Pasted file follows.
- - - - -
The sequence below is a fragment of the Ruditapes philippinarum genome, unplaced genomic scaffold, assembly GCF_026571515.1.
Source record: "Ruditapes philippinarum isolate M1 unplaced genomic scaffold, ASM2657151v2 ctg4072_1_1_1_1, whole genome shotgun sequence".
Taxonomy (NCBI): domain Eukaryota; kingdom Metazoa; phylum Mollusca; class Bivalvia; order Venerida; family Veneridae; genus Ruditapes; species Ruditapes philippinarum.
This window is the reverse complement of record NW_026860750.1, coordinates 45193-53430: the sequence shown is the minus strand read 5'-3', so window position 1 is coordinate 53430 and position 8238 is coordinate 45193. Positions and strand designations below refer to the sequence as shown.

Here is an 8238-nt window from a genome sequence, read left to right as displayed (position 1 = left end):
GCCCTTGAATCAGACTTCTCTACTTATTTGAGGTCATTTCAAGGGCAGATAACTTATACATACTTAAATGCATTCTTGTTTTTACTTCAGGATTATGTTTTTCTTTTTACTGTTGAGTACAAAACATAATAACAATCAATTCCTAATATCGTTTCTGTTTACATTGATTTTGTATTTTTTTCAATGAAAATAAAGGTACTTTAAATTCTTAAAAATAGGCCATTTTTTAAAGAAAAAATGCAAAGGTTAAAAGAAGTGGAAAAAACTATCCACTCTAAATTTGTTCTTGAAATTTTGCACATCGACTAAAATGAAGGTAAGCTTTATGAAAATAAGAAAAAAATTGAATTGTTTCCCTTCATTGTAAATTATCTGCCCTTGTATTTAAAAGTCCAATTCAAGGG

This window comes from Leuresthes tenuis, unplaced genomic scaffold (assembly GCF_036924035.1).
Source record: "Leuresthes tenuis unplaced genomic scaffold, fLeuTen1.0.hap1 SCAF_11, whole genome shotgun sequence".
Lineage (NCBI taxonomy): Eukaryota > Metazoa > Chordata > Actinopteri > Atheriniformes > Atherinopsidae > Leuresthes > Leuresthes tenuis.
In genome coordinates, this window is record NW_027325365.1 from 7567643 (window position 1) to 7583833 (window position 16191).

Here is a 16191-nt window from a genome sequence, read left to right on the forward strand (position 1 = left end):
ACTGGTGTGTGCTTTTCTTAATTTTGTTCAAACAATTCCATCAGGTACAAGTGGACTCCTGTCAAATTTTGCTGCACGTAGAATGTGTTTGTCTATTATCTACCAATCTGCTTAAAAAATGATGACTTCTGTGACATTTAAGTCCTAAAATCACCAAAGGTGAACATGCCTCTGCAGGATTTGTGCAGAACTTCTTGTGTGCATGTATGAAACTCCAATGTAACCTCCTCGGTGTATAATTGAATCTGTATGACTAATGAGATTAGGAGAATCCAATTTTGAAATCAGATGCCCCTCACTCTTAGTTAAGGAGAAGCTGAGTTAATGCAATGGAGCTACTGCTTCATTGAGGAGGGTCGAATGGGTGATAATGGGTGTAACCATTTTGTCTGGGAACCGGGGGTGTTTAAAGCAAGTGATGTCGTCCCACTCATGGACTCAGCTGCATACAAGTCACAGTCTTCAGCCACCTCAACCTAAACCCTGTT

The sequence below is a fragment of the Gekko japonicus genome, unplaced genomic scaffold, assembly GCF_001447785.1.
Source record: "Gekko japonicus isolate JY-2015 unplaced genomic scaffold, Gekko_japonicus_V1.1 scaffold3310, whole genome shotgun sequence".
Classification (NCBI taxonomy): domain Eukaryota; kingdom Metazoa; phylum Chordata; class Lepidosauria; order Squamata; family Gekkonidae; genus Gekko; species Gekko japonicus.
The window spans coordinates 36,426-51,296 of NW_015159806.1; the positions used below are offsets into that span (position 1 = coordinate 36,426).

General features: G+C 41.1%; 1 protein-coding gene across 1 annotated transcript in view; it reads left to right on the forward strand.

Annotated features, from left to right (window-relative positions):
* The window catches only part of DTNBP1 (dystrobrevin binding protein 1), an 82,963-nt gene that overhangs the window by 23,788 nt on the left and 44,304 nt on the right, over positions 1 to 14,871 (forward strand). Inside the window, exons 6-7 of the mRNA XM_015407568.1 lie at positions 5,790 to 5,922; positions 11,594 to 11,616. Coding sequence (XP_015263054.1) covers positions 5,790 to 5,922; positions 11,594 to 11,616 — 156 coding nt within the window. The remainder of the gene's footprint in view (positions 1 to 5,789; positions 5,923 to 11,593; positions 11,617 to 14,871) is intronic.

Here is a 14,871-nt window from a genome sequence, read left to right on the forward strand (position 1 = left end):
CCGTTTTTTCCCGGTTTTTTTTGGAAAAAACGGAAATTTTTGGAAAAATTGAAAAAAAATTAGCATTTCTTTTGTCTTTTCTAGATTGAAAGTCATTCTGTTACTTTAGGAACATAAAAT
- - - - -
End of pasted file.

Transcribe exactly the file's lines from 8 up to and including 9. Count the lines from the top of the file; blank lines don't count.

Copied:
Source record: "Leuresthes tenuis unplaced genomic scaffold, fLeuTen1.0.hap1 SCAF_11, whole genome shotgun sequence".
Lineage (NCBI taxonomy): Eukaryota > Metazoa > Chordata > Actinopteri > Atheriniformes > Atherinopsidae > Leuresthes > Leuresthes tenuis.